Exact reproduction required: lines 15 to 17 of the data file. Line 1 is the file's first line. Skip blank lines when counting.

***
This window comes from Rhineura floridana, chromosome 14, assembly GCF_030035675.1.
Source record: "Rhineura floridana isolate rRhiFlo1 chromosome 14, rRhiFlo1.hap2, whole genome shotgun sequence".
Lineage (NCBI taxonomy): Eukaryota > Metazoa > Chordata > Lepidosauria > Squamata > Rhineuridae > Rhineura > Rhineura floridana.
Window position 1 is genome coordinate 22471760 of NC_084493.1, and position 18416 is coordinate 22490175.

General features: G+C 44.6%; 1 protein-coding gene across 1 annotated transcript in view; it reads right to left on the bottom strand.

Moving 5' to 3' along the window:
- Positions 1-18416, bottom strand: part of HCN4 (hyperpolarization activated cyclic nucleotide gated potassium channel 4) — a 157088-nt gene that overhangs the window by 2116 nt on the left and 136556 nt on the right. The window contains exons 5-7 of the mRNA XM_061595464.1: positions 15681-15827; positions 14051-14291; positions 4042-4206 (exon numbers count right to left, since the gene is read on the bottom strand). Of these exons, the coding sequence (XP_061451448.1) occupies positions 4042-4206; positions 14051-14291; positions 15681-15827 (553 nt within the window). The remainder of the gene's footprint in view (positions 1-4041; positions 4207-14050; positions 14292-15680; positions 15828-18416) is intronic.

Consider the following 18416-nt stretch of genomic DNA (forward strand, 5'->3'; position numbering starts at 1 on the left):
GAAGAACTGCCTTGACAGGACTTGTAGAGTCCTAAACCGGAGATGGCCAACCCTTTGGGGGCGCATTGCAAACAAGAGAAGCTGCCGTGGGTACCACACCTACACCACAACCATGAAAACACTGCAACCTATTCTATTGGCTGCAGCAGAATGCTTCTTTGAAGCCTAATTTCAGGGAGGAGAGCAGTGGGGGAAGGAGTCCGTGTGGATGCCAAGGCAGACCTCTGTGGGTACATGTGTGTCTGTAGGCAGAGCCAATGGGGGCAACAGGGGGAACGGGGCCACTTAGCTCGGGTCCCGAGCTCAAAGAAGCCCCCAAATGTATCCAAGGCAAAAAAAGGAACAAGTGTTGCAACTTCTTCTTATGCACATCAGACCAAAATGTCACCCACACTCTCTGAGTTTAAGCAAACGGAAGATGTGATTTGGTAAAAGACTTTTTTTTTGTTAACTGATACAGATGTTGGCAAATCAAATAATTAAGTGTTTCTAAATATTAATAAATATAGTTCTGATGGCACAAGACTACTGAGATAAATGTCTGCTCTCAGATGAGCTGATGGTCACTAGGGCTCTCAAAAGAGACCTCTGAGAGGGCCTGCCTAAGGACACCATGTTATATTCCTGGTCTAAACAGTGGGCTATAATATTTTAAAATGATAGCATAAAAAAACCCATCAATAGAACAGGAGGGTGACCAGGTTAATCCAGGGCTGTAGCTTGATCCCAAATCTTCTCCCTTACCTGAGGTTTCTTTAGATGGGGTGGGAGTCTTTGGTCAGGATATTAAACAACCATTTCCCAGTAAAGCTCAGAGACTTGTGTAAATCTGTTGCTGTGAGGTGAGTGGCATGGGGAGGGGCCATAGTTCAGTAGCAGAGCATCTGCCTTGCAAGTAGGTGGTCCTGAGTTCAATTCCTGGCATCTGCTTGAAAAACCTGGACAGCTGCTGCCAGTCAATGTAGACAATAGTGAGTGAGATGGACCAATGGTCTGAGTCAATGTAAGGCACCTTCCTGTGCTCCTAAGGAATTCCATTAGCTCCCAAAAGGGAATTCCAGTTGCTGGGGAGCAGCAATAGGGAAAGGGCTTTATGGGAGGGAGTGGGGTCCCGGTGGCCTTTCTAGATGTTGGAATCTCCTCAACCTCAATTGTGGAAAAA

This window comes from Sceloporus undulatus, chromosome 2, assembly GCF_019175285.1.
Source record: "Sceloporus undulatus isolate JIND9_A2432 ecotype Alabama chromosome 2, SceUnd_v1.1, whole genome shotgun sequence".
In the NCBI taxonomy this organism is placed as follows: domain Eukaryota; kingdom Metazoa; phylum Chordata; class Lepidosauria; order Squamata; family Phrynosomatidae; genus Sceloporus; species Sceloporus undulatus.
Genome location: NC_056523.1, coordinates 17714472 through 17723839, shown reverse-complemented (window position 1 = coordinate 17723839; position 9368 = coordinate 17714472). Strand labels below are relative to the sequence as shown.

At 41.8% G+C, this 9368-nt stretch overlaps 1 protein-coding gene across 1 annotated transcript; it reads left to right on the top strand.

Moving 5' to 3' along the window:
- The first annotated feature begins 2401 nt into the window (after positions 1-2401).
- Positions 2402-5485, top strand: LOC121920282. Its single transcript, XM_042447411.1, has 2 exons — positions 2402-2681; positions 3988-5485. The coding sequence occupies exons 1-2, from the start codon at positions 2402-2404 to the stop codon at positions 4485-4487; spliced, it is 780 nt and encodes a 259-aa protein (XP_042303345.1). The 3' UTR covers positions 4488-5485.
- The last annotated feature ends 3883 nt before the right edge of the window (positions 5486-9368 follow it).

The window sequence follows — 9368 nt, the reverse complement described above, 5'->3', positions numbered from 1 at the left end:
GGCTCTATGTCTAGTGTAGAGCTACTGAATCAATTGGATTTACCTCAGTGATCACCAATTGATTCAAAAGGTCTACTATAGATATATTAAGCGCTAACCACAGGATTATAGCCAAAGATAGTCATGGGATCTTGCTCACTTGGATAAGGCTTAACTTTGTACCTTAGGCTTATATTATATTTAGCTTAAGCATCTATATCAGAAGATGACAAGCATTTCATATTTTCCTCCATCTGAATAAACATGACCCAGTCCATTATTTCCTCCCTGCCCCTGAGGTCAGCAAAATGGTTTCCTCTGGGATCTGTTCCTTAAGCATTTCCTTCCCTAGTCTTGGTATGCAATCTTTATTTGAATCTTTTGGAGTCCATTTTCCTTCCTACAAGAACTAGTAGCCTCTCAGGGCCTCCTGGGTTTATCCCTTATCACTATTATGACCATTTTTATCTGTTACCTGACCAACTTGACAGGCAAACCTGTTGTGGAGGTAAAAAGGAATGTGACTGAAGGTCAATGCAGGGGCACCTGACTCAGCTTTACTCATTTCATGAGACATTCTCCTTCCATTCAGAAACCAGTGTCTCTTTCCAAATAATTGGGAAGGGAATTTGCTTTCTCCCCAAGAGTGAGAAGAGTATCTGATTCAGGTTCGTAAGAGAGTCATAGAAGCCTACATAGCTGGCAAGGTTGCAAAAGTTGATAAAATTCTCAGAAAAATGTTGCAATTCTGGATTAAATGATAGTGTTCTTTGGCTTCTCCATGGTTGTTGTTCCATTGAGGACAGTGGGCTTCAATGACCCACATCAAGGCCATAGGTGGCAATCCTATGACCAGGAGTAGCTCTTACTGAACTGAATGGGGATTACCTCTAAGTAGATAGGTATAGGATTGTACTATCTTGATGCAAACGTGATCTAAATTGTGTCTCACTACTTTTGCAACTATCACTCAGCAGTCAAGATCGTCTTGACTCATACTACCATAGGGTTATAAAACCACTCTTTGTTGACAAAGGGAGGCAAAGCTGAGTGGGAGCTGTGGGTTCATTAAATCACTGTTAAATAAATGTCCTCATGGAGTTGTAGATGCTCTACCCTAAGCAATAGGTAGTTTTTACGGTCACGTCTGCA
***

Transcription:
Moving 5' to 3' along the window:
- The first annotated feature begins 2401 nt into the window (after positions 1-2401).
- Positions 2402-5485, top strand: LOC121920282. Its single transcript, XM_042447411.1, has 2 exons — positions 2402-2681; positions 3988-5485. The coding sequence occupies exons 1-2, from the start codon at positions 2402-2404 to the stop codon at positions 4485-4487; spliced, it is 780 nt and encodes a 259-aa protein (XP_042303345.1). The 3' UTR covers positions 4488-5485.